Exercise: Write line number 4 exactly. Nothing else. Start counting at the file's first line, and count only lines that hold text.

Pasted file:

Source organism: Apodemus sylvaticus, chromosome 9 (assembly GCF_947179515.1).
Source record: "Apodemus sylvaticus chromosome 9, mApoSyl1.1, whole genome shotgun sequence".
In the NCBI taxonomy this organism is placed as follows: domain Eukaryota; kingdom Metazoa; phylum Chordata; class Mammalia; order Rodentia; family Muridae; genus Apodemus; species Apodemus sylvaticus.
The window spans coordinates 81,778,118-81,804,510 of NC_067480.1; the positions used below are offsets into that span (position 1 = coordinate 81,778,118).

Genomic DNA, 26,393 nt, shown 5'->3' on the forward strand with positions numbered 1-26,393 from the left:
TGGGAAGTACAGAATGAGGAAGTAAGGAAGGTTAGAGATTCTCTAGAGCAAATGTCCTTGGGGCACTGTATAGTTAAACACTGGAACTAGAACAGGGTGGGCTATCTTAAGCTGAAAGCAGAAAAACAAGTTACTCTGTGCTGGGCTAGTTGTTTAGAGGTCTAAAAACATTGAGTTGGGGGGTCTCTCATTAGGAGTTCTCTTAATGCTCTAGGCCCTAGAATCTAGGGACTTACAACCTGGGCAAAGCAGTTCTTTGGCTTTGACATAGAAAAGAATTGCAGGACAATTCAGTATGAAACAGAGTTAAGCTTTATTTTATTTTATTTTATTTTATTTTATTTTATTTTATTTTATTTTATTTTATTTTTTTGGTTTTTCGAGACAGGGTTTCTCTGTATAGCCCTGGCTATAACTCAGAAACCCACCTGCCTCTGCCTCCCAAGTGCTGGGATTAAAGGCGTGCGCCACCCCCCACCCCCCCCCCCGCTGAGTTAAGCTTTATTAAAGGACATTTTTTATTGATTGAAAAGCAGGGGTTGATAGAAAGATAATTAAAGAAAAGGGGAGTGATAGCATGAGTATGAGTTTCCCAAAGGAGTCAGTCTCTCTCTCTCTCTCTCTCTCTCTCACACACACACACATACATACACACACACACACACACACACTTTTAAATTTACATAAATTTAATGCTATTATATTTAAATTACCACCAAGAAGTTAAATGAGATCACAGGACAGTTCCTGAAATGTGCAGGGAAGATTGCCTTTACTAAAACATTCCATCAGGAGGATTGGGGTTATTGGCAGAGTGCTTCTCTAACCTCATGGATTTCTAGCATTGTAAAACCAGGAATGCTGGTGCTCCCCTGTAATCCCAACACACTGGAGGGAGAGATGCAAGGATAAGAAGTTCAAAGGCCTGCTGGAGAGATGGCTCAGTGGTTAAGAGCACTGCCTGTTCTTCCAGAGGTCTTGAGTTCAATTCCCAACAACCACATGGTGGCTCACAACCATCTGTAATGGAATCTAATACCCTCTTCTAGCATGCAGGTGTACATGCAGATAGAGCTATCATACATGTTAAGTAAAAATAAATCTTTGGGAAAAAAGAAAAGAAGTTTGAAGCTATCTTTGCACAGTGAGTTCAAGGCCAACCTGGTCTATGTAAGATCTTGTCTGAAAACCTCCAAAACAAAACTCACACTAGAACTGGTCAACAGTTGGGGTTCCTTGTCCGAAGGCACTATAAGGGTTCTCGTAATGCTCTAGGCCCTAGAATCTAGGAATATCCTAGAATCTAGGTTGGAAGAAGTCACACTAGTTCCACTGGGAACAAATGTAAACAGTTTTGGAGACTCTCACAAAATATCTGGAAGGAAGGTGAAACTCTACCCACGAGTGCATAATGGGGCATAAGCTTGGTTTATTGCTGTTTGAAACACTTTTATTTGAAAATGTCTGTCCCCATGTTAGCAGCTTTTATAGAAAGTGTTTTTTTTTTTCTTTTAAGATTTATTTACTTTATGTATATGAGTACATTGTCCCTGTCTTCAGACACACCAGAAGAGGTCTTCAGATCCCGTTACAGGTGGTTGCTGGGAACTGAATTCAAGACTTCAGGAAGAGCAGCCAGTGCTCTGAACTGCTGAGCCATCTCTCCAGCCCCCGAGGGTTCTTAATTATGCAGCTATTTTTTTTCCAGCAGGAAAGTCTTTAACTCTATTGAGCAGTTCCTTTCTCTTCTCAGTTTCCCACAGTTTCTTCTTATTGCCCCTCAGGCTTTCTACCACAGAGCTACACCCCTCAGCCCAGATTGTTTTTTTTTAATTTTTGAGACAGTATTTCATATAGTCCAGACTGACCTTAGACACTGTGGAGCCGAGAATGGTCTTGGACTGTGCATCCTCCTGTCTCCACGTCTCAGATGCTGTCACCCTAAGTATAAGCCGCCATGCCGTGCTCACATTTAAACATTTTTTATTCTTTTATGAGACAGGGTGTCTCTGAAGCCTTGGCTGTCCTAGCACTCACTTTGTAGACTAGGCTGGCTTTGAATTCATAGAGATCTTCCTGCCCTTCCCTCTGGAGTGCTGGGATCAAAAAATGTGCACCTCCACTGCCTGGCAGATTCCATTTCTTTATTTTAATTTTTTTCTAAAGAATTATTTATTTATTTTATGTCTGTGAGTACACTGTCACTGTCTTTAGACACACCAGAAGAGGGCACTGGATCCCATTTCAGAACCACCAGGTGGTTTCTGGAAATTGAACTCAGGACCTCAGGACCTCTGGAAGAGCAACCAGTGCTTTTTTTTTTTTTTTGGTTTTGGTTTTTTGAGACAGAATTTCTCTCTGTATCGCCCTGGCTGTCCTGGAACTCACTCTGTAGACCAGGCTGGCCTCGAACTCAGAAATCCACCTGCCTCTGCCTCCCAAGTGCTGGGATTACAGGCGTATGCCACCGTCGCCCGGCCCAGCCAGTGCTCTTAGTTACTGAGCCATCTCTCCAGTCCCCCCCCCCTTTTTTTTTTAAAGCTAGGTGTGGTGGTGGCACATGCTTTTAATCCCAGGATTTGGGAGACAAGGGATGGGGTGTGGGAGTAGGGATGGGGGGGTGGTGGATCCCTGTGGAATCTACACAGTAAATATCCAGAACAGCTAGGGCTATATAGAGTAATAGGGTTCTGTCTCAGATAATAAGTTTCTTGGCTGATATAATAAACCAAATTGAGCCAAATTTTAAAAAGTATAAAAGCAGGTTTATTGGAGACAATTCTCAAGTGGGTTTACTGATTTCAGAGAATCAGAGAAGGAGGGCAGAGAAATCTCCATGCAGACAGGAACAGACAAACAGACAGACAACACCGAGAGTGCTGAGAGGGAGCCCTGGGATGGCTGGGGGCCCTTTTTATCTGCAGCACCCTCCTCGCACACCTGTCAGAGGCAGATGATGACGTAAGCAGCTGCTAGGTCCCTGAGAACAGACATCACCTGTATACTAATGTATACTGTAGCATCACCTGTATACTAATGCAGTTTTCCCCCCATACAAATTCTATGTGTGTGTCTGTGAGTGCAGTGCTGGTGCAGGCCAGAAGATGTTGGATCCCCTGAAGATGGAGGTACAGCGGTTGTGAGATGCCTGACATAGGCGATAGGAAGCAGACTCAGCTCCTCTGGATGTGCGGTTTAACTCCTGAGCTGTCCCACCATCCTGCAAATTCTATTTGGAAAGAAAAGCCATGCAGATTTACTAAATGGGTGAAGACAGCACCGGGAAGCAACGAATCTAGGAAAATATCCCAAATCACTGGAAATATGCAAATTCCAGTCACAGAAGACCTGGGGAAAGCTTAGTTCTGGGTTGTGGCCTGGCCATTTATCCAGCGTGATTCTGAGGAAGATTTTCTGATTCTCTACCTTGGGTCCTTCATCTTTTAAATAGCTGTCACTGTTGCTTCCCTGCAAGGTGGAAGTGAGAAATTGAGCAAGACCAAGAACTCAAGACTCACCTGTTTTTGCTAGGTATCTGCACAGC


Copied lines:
The window spans coordinates 81,778,118-81,804,510 of NC_067480.1; the positions used below are offsets into that span (position 1 = coordinate 81,778,118).